|R. David Proctor|
Why does the IFP issue matter? Well, if you qualify for it, you either pay no filing fees (which can be in the neighborhood of $500) or a partial fee. Also, the court itself, via the clerk's office has an obligation to issue summonses and complete service of defendants on your behalf. All of this simply makes common sense. Like filing fees, service costs can be steep -- depending on how many defendants are involved -- and law holds that litigants are not to be denied access courts simply because they are poor. After all, some litigants, like us, are poor only because of corrupt courts.
As posted here last week, we have filed two federal lawsuits in the Northern District of Alabama, seeking justice for the abuse we've experienced at the hands of lawyers, law enforcement, mortgage political operatives, bankers, house flippers, and so on. In one case that we call "The House Case" (Shuler, et al v. Garrison, et al) we allege wrongful foreclosure, defamation, and other torts against more than a dozen defendants -- and our IFP situation has gone smoothly. U.S. Magistrate T. Michael Putnam granted IFP status, the clerk's office promptly started fulfilling its duty to effect service on our behalf, and a number of defendants have responded with various motions that are awaiting court action. In other words, The House Case is rocking along, as it should be.
The one we call "The Jail Case" (Shuler, et al v. Duke, et al), about police brutality, false arrest and imprisonment, etc., actually was filed first and should be even further along. U.S. District Judge R. David Proctor granted what he called "partial IFP status." and required us to pay a reduced filing fee of $200. We timely paid that fee, sent defendants' names and addresses to the clerk's office, contacted a woman named Angela Day who told us the clerk's office would conduct service on both cases, and waited for the real legal action to commence.
Instead, we got an order from Proctor claiming our "partial IFP status" did not entitle us to service-by-court and gave us a small window (two or three weeks, I think) to complete service on our own. We knew Proctor was wrong about the law, so we challenged his order (as we are entitled to do), and he ruled that his small window had closed and dismissed our case without prejudice (meaning it can be refiled), claiming we had failed to prosecute. In fact, we had prosecuted it exactly as we had with The House Case, so Proctor's refusal to follow the law indicates he is incompetent, corrupt, or both.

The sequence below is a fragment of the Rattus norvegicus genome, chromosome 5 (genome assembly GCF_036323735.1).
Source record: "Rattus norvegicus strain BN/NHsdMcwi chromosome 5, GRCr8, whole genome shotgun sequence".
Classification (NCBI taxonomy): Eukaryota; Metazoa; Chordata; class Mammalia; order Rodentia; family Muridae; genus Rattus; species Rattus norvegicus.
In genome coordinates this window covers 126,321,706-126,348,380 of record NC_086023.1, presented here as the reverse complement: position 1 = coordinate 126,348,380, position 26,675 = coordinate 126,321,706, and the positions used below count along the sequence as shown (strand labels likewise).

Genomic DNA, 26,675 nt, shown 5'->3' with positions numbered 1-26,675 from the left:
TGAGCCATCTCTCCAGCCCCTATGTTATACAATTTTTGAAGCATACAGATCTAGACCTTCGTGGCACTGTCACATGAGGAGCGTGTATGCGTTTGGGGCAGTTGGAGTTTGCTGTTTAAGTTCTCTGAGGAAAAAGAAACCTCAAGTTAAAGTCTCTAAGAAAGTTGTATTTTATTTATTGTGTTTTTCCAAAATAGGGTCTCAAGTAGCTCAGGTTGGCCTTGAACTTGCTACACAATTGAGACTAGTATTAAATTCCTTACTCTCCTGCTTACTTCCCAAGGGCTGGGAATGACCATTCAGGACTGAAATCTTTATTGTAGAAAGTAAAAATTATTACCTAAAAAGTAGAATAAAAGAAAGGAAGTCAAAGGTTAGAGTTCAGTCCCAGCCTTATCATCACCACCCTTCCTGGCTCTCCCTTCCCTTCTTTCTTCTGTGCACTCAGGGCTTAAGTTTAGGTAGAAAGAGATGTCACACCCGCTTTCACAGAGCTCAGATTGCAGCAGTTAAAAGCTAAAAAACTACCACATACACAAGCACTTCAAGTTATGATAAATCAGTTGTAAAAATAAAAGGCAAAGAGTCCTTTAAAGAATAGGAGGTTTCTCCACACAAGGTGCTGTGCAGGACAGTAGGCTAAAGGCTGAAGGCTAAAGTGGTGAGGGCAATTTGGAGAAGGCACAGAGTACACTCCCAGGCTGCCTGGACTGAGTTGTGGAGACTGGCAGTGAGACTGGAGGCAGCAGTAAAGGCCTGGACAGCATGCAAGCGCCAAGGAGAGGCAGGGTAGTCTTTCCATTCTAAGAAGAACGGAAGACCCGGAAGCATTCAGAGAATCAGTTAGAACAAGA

Proctor's actions are a classic example of chicanery we have seen in both state and federal courts time and again. A lawyer or judge will make a citation to law, giving the impression he has conducted actual research, probably thinking no one will check on it. When you read the case, you find its holding is nowhere close to what the judge or lawyer says. It's as if every law school offers a course titled How to Cheat The Other Side 101. If so, Proctor clearly took the course, and he must have aced it. We are guessing he didn't do quite so well on any legal-ethics course that might have been required.
We have filed an appeal of Proctor's ruling with the U.S. Eleventh Circuit Court of Appeals. That appeal is pending, and it clearly represents a waste of judicial resources and taxpayer dollars -- not to mention our time. If Proctor simply had followed the law, The Jail Case would be even further along than The House Case.
Here is an explanation of the straightforward law that guides this area of law. The statute in question is 28 U.S. Code 1915, and 1915(d) could not be more clear:
(d) The officers of the court shall issue and serve all process, and perform all duties in such cases. Witnesses shall attend as in other cases, and the same remedies shall be available as are provided for by law in other cases.
The highlighted section plainly states that "officers of the court" SHALL issue and serve all process . . . " That seems to be written in clear English, and the word "shall" indicates the officers have a duty to prepare and serve all process -- it is not a discretionary matter.